Some time ago, the UK-based auto insurance company, jFloat launched a “collaborative consumption self-insurance platform“:
“jFloat users come together and pay the majority of their premiums into collective pools of 100 people called “floats,” which consist of extended family members and like-minded people who fill out a survey on the company’s website. The cohort can approve or deny people membership. When a member needs to pay a claim that’s below a certain amount (which founder Kim Miller would not share), the money comes out of that pool. About 80 percent of a member’s premium goes to the pool, and 20 percent goes to a reinsurer – insurance purchased by an insurance company – to handle claims that go over the maximum amount. Miller would not share reinsurance partners.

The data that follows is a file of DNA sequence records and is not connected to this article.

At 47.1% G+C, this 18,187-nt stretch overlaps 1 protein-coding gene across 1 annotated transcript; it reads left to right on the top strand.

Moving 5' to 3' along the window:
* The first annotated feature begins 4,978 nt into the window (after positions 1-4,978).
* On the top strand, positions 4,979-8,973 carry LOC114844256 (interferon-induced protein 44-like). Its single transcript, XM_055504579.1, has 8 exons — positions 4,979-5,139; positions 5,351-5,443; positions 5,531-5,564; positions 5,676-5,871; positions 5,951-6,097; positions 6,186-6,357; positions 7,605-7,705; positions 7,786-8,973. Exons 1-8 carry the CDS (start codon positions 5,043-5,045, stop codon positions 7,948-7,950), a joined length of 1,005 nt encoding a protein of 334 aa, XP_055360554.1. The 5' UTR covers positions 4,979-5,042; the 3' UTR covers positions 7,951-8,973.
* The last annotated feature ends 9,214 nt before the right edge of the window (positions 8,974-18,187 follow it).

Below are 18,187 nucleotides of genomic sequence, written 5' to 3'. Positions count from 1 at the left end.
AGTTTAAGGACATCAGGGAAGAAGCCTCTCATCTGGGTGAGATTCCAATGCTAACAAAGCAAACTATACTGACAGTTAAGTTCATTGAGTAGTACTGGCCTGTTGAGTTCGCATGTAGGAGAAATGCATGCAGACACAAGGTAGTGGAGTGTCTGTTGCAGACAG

If a pool runs out of money, the cohort can decide whether it wants to continue on, or shut down the pool. If the amount of money in the pool dips below zero, an algorithm decides how much each member owes to get the pool back up to an amount where it can functionally insure the group. The hope is that it the cohort model will bring transparency to insurance matters, and that responsibility to the group encourages people to only make reasonable claims.”